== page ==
The Word Meraki Shouldn’t Exist

What happens when we put a word on "doing things with love"?

The Word Meraki Shouldn’t Exist

My family and I have recently fallen in love with the word meraki, which means ''to do things with love". We had to find a name for our parents' new business so we were looking up Greek words and that one really stuck with us. Since learning about the existence of that word, we've been noticing when people or businesses act in a meraki way. And even more so when they don't.

Translating the Untranslatable - NPR

Now that I think of it, I feel like this word shouldn't exist. Or rather, it shouldn't have to exist. The concept it represents is lovely, but there shouldn't have to be a term for it. There shouldn't have to be reasons strong enough for us to do things without 'heart', or 'soul'. All of our activities should always inherently be done with love.

Living in a society forces us to do things for money, or for others, or to save face. With its imprints on all fascets of our lives, the system forces causal mechanisms upon us that provide default —or extrinsic— reasons to do things.

But then again, it's not just about the reason. Because of course, we've always had somewhat external reasons guiding our actions; like safety and hunger and survival and shelter. Meraki rather happens in the how, in the act of doing itself. And then, whatever reason is guiding our actions, we end up doing them in non-meraki ways driven by systemic causes like time, money, social pressure. It's like the system removes the possibility, or rather the probability for soul and love to infuse themselves in multiple daily touchpoints. Again, creating a distance between love and ways for it to be embodied in actions and thus touch human hearts.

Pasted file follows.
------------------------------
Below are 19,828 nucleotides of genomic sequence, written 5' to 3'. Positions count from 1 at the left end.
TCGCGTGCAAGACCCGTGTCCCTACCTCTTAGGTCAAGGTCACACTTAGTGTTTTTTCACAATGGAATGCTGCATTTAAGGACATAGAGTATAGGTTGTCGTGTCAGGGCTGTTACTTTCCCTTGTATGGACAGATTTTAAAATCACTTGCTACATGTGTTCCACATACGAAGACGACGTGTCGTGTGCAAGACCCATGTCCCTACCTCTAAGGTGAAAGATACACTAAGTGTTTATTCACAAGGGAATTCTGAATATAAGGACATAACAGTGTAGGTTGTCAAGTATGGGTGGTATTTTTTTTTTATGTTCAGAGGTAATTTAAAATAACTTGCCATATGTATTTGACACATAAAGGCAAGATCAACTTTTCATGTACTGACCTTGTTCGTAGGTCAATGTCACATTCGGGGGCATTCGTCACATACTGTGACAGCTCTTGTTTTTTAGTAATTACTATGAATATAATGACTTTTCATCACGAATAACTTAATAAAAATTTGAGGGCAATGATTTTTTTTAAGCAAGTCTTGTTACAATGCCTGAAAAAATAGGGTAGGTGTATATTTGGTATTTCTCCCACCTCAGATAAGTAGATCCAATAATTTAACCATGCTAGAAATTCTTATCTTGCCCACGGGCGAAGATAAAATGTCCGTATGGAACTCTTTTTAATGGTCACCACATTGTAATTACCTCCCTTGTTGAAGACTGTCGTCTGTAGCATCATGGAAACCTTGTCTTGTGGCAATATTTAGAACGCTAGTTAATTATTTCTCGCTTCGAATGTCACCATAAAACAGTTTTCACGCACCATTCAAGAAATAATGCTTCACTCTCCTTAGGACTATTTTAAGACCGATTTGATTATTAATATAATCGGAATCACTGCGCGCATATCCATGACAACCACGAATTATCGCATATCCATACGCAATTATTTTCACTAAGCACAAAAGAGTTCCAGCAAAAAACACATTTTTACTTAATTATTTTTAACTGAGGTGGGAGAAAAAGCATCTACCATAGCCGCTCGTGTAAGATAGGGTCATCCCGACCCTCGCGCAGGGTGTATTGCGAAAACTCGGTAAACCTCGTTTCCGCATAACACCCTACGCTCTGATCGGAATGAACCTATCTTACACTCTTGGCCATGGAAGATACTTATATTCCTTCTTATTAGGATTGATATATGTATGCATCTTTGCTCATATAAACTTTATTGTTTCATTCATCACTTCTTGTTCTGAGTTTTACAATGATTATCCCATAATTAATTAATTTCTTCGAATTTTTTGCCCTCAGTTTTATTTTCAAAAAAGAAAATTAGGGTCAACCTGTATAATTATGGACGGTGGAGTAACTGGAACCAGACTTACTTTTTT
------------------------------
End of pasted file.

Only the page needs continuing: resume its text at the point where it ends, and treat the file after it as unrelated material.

What prevents us from doing things with love is having no time, or no money, or no choice but to do them anyway but quick or cheap.

So I think the word for doing things with love, having a dedicated term to identify this as an entity, as if it had to be defined, or compared against other options, is sort of saddening.

Having a word for it means it's distinct enough to have to be labelled. Having a word for it means it's not the default, the built-in, inherent thing. Having a word for it also somewhat creates distance between it and us. It can now live in a neat little box, and we get to pick it sometimes, and some other times pick the other option, or the other.

Having a word for it means it can now have an antonym.
Having a word for it means it has a set definition, limiting its potential.
Having a word for it means — but wait, what possible things that we know of don't have a word for them?

Do we know of things solely because they have a word for us to identify them with?

This is the thing with untranslatable words. The concepts I don't know the word for in French or English probably have a word for them in a foreign language and what I do is use an expression, a group of words, to identify them. Like forest-bathing has a japanese word; shinrin-yoku. Or that cozy homely feeling of hygge for the Danish. Or the Guinness record holder for most succint word, Mamihlapinatapai which basically refers to that look between two lovers too shy to make the first move.

All these things are still describable using multiple words —which is a quirk of language in itself— but having a single word, like merkai, means even more. As if it needed to be a 'thing', an 'entity', a pointable object, separate from just reality, or being.